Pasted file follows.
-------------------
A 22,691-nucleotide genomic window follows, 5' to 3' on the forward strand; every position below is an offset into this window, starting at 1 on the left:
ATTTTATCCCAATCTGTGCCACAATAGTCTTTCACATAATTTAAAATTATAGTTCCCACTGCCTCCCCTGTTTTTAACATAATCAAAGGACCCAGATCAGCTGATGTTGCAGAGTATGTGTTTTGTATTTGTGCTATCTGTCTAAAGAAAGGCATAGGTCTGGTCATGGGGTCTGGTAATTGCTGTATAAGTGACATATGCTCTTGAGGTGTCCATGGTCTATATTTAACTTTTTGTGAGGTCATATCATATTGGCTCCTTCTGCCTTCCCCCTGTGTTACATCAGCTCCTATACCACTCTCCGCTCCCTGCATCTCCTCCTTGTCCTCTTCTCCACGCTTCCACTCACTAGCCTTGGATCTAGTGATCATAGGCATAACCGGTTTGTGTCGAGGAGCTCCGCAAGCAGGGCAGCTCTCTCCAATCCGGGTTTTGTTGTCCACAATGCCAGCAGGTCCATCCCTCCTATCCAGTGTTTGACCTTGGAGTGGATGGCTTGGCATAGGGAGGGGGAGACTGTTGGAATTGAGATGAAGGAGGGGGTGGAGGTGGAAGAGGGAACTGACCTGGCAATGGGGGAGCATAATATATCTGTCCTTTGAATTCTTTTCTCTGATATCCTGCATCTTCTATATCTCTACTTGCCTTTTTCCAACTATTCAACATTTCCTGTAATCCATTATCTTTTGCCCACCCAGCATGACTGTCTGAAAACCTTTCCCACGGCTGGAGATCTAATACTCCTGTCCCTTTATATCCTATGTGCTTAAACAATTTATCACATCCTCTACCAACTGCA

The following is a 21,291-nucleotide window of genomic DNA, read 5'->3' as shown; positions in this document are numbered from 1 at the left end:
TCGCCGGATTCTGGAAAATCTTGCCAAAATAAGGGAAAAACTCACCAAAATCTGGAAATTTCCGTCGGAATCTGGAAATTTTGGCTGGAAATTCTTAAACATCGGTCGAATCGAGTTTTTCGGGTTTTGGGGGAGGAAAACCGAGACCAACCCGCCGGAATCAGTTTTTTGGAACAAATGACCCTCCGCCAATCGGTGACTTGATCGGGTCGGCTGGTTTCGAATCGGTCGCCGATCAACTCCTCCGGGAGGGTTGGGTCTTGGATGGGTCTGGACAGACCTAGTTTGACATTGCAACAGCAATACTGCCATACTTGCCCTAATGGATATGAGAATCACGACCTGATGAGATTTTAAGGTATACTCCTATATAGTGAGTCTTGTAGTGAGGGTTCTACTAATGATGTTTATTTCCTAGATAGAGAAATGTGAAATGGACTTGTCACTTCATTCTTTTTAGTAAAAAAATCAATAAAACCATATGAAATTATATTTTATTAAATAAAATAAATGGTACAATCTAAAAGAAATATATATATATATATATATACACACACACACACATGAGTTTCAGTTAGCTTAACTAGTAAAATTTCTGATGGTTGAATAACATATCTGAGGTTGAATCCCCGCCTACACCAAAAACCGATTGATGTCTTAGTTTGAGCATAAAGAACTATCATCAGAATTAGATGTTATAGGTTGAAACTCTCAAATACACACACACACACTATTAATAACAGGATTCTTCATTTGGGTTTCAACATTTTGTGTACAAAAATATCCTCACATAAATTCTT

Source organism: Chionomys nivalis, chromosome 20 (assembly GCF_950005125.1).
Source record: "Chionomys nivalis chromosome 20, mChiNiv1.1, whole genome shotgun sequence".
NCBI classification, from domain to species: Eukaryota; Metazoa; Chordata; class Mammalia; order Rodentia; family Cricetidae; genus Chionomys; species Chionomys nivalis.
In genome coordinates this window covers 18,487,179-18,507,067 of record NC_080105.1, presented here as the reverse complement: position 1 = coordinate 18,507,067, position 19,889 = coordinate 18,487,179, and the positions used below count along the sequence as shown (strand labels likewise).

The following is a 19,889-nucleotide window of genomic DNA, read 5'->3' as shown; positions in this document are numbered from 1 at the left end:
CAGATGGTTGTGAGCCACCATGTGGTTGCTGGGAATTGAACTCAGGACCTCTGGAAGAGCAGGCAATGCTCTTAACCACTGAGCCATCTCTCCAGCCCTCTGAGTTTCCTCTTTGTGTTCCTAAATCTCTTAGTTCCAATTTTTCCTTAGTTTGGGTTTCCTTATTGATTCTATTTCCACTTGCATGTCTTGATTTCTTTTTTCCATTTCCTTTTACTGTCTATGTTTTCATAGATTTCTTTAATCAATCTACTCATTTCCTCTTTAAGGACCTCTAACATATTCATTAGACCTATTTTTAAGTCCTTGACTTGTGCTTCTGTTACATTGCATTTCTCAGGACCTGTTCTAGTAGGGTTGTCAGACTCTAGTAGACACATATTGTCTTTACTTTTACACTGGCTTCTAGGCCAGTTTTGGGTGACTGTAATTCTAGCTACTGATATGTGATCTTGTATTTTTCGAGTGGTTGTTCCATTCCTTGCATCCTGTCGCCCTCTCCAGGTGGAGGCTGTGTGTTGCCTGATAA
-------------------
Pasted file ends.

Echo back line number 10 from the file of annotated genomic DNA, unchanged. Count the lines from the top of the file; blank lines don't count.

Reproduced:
CAGATGGTTGTGAGCCACCATGTGGTTGCTGGGAATTGAACTCAGGACCTCTGGAAGAGCAGGCAATGCTCTTAACCACTGAGCCATCTCTCCAGCCCTCTGAGTTTCCTCTTTGTGTTCCTAAATCTCTTAGTTCCAATTTTTCCTTAGTTTGGGTTTCCTTATTGATTCTATTTCCACTTGCATGTCTTGATTTCTTTTTTCCATTTCCTTTTACTGTCTATGTTTTCATAGATTTCTTTAATCAATCTACTCATTTCCTCTTTAAGGACCTCTAACATATTCATTAGACCTATTTTTAAGTCCTTGACTTGTGCTTCTGTTACATTGCATTTCTCAGGACCTGTTCTAGTAGGGTTGTCAGACTCTAGTAGACACATATTGTCTTTACTTTTACACTGGCTTCTAGGCCAGTTTTGGGTGACTGTAATTCTAGCTACTGATATGTGATCTTGTATTTTTCGAGTGGTTGTTCCATTCCTTGCATCCTGTCGCCCTCTCCAGGTGGAGGCTGTGTGTTGCCTGATAA